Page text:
by Melissa Piper Nelson
When is a business plan, not a business plan? The answer is when selling efforts direct you to a different path. If a new farmers market opportunity opens up, a change in retail location presents itself, or you consider a farm gate expansion, your over-arching business plan may require some adaptation. Great! A change in plans often means a challenge, or a changing venture that takes you to a new operational level.
While a solid business plan represents the foundation from which all your efforts begin, a good plan is flexible enough to allow for the new opportunities that come your way. As an important secondary direction, your marketing plan guides how you will prepare for the changes.
Your marketing plan defines the target audiences you identified, follows the channels you have planned to reach each audience, and presents the means to connect your product or service to the various target groups.
If a particular market or retail operation caters to young families, a review of your business plan may require directing more promotional funding to this new sector. It could also mean a change in product, packaging and sales. Analyzing your business plan to see where these adjustments can be made, or if the opportunity does not meet your criteria for successful change, should give you a clear notion of how to make adjustments or relinquish the idea for a time.
New opportunities often form the catalyst for change, but competition and regulations may also require you to re-direct your business planning. A competitor may hit on a trend that quickly moves toward increased sales. If you are ready to quickly adapt as well, you should be able to capture some of the same market, or seize other parallel marketing trends that align with your unique product or service.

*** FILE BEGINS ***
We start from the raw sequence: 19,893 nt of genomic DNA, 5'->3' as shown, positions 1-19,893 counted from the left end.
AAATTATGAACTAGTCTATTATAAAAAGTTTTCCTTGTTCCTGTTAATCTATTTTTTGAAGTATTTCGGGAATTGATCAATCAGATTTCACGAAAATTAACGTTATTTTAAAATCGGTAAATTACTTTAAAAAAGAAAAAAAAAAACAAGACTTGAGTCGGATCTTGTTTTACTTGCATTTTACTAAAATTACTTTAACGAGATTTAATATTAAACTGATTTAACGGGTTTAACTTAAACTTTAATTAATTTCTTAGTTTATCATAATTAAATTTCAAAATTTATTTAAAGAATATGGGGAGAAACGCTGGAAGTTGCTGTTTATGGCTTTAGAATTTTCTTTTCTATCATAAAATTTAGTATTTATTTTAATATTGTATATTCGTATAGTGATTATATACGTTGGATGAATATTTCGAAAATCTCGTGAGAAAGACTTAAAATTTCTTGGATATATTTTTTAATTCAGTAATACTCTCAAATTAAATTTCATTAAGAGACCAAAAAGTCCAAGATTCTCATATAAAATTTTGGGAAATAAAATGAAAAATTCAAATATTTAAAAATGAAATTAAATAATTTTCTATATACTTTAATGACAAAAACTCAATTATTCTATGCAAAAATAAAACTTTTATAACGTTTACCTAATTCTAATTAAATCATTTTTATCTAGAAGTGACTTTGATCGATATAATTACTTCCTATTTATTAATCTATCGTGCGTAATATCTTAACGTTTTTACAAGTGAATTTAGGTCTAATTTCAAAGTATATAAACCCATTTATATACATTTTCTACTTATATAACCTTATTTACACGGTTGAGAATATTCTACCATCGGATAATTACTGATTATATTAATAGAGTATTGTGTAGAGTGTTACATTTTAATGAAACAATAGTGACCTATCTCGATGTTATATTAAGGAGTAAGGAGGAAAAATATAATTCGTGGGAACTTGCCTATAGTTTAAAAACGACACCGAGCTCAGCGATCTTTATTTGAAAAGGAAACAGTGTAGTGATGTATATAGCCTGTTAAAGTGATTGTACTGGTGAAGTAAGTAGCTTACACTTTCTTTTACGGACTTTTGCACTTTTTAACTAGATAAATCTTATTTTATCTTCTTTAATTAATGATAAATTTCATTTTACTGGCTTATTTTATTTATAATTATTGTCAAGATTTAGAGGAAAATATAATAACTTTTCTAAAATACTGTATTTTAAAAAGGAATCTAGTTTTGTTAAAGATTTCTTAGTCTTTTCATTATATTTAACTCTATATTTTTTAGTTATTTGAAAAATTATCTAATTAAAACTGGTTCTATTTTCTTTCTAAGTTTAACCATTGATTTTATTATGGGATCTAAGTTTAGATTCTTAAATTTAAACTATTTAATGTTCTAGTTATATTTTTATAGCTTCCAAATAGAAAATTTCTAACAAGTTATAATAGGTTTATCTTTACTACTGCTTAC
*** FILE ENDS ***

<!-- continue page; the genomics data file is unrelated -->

Regulations continually require adaptations in business and marketing plans as well. What you were able to do last year, may not be what you can do this season. Products may need new packaging, labeling and forms of presentation. Some products may be under increased inspection or regulation due to illness outbreaks or disease-spreading concerns. Conquering these challenges relies on how well you have prepared for changes in your business model.
In preparing for what changes may come along, one cannot forget that customer satisfaction still remains the key to a successful operation, whatever the circumstances. You can prepare for and meet the changing sales environment, but you still must deliver a product or service that consumers want to buy. Quality and integrity cannot be compromised for a quick return.
In advice to business owners, UPS recently noted in their Small Business Solutions blog, “Success depends on how you identify new opportunities and continually adapt to change so that you conquer new ground and stay on top of the game.”
Business plans provide the framework from which your venture operates and grows. Flexibility in those plans gives you the ability to see and react to new opportunities in terms of reasonable production levels and funding appropriate to your own operation.
Take some time to review your current business and marketing plans to see where you can rapidly adjust strategies to be ready for market opportunities and new ventures this season.
Flexible business plan success
by Melissa Piper Nelson